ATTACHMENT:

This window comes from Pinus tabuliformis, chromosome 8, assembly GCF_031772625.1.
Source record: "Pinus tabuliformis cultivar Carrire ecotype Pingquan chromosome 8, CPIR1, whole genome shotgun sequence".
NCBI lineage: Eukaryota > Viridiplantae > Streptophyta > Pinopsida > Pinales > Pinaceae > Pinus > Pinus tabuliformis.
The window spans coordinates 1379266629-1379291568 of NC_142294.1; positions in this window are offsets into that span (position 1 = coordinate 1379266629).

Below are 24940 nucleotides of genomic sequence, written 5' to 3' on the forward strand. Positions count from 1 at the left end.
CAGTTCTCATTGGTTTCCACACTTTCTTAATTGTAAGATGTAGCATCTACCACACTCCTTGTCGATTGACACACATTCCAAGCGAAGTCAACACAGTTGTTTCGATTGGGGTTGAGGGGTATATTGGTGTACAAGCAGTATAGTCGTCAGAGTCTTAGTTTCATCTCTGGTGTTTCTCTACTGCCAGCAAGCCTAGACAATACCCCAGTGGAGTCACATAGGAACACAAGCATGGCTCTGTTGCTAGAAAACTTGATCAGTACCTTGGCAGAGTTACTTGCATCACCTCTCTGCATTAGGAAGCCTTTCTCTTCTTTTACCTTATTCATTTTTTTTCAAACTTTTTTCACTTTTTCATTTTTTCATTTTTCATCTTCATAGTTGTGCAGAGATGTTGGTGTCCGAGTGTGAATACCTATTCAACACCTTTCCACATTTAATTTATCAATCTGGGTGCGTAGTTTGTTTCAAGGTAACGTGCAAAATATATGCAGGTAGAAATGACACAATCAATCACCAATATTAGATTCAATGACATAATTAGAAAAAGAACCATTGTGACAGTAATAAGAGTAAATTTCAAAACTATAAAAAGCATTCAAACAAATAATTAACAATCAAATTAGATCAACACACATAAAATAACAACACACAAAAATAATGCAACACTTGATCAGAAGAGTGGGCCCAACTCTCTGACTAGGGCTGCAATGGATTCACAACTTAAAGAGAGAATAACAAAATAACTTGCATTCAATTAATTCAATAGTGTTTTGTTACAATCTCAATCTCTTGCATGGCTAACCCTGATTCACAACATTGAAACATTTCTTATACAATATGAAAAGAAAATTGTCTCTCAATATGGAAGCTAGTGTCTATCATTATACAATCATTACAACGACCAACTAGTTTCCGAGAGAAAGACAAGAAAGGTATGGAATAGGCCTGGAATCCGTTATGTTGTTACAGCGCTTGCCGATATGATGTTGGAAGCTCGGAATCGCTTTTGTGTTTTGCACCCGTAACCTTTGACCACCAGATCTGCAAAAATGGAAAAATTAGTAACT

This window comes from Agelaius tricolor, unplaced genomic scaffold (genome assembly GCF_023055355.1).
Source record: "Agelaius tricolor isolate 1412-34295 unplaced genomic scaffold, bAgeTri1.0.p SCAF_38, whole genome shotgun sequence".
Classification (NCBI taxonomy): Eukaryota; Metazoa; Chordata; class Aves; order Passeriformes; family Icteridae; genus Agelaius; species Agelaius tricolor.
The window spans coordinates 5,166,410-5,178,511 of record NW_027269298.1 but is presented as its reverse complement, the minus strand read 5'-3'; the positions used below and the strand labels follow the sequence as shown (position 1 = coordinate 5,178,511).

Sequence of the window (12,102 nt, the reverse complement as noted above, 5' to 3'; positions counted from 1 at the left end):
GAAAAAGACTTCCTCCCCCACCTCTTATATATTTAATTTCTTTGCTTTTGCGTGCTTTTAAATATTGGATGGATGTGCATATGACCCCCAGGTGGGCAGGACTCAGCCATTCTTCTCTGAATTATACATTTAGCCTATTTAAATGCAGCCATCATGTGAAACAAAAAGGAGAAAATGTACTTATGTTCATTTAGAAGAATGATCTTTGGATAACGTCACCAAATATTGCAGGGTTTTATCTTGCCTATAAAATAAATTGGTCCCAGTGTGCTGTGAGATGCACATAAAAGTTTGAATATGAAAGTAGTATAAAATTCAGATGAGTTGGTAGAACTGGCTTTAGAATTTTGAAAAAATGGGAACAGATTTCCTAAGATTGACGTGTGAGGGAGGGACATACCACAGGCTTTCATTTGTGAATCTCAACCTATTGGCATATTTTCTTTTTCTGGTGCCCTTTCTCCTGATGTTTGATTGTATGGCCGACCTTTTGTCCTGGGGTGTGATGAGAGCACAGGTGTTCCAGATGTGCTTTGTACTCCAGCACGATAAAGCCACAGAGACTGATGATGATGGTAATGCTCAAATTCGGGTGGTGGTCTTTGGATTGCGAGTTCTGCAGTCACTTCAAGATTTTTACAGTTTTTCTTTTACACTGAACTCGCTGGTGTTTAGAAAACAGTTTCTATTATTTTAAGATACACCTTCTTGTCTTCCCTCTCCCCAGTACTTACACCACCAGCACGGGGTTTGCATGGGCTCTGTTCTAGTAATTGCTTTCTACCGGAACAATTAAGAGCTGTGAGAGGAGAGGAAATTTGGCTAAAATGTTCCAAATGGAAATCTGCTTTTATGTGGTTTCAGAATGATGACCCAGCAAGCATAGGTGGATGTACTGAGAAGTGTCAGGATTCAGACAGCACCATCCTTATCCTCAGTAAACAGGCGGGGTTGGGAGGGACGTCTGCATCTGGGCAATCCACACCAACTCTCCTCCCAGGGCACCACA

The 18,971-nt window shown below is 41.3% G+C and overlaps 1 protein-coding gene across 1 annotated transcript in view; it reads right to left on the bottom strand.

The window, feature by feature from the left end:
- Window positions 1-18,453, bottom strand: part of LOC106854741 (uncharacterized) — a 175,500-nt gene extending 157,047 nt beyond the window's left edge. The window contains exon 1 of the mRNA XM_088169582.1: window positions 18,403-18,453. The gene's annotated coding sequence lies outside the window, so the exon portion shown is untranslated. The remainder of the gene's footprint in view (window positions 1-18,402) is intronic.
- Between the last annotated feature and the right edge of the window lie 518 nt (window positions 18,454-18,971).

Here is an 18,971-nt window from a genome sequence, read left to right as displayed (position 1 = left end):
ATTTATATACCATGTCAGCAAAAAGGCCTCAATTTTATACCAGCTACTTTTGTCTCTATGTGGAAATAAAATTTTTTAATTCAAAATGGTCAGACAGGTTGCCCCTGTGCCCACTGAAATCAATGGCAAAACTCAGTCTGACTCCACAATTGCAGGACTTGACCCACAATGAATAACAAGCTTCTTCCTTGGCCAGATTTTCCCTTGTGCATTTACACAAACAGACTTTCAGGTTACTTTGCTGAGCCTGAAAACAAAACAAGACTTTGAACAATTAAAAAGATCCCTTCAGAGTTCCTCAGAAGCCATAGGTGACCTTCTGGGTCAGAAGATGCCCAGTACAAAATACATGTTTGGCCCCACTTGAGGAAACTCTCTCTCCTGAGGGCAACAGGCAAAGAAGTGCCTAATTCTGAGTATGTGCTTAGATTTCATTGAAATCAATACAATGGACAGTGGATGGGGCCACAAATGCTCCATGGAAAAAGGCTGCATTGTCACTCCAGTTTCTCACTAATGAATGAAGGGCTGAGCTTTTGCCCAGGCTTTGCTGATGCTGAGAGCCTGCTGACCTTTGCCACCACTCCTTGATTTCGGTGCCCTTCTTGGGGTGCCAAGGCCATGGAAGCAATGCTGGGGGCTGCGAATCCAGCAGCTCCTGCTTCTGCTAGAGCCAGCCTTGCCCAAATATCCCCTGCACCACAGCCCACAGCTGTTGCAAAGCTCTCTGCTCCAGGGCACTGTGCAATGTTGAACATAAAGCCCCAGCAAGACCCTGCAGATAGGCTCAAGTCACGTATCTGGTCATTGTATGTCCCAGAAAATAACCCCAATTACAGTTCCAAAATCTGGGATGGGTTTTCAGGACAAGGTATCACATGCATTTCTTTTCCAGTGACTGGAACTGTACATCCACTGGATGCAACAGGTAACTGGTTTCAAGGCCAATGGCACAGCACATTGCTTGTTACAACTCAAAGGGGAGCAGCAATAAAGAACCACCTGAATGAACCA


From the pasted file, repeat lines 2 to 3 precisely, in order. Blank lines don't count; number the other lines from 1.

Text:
Source record: "Pinus tabuliformis cultivar Carrire ecotype Pingquan chromosome 8, CPIR1, whole genome shotgun sequence".
NCBI lineage: Eukaryota > Viridiplantae > Streptophyta > Pinopsida > Pinales > Pinaceae > Pinus > Pinus tabuliformis.